Department Of Higher Education Wants To Improve TVET College Curriculum



TVET Colleges play a critical role in filling the skills gap in South Africa by providing individuals with the knowledge and skills needed for vocational careers. The Higher Education Minister believes the TVET college sector could be significantly improved with the help of industry partners. 



Minister of Higher Education and Training Dr Blade Nzimande stressed the importance of industry input in the development of the Technical and Vocational Education and Training (TVET) College curriculum. 

TVET Colleges play a critical role in developing South Africa’s next generation of artisans. The skills obtained at TVET Colleges set graduates up with the skills and knowledge needed to pursue various technical and vocational and gain employment or pursue entrepreneurial opportunities. 

Industry input could have several benefits including ensuring TVET College students have the required skills and knowledge needed to secure employment as well as increasing productivity and success rates of college graduates. 

What is also critical is the need for more substantial industry involvement in the TVET curriculum review process to enhance responsiveness to industry needs and requirements

The minister was speaking during the TVET Curriculum Transformation and Innovation Summit which took place at the Vodaworld Dome in Midrand. The summit brings together various role players in the TVET sector to engage and contribute to the curriculum transformation and innovation challenges of the TVET sector. 

The improvement of the curriculum will also positively contribute to the Department of Higher Education and Training (DHET) long-term goals for the TVET college sector. 

Currently, the TVET College sector produces around 20 000 qualified artisans annually. This will need to increase by 10 000 qualified artisans if the department is to reach its National Development Plan (NDP) goal of producing 30 000 qualified artisans by 2030. 

In order for us to be successful in bringing these changes, there is also a need for change in the management strategies to prepare for current and future TVET curriculum challenges.

TVET Centres Of Specialisation

Nzimande also highlighted that the number of Centres for Specialisation has been expanded to 34 at 27 TVET colleges. Under Apartheid, there was only one Trade Test centre nationally, ‘Olifantsfontein’, now known as Indlela.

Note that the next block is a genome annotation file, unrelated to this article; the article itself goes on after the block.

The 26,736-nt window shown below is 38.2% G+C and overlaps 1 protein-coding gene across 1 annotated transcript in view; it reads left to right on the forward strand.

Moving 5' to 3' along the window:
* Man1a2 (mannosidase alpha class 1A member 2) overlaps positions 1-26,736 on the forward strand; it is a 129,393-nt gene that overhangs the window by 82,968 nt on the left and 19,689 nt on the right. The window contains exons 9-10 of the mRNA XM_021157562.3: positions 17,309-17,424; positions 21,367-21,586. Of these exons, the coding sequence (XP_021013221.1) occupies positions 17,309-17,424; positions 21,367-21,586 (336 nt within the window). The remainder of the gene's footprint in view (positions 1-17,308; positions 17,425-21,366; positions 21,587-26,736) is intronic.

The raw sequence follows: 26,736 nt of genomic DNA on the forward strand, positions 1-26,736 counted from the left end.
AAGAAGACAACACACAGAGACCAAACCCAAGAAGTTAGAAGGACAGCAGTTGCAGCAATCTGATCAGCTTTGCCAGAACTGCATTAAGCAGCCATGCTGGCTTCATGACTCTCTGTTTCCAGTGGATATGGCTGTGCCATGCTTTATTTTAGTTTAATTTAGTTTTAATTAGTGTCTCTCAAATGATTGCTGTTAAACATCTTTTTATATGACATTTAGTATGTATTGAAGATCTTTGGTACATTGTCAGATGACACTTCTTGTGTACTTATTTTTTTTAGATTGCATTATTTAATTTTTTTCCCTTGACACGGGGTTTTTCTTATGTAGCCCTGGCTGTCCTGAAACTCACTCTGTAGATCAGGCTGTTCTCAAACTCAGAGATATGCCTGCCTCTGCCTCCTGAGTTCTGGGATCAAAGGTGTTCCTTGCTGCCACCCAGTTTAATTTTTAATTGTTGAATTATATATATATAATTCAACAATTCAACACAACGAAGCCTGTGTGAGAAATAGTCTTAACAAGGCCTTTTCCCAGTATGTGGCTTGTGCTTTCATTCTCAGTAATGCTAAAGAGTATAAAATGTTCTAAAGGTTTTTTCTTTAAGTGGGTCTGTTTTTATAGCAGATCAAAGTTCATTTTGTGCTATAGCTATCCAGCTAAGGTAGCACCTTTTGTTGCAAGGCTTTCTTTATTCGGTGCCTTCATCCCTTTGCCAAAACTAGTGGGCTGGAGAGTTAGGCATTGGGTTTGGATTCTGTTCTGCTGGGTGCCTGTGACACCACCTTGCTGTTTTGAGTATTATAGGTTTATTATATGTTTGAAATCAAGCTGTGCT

The Centres of Specialisation Programme aims to address the demand for priority trades needed for the implementation of the government's NDP and National Infrastructure Plan. This will simultaneously contribute towards building the capacity of colleges to deliver trade qualifications with trade partners.

A further investment of R68 million has also been allocated to 16 colleges, which now have 33 trade test centres.

These trade test centres have trade tested over 600 apprentices of which over 500 have qualified as artisans. Currently, 26 of our colleges are engaged in entrepreneurial training through our entrepreneurship hubs.

Nzimande revealed that 14 954 TVET placement opportunities to the value of R726 million have been opened for graduates. Their goal is to create 20 000 TVET graduates in work placements. 

TVET Colleges and 4IR

The significance of ensuring that TVET colleges remain responsive to the demands of the 21st century, both on a local and global scale, was strongly emphasised during the event. 

Several initiatives have been introduced to respond to the emergence of technology and new needs. The TVET College sector is preparing for the 21st century with the establishment of Fourth Industrial Revolution (4IR) centres.

"These centres, supported by stakeholders like the ETDP SETA (Education, Training and Development Practices Sector Education and Training Authority), are focused on expanding digital skills among both students and staff."

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Blade Nzimande talking about TVET colleges

More young people must consider enrolling in vocational training programmes at public colleges in South Africa to achieve the goals set out in the National Development Plan. The higher education department will also look to ensure individuals have relevant opportunities after completing their training.




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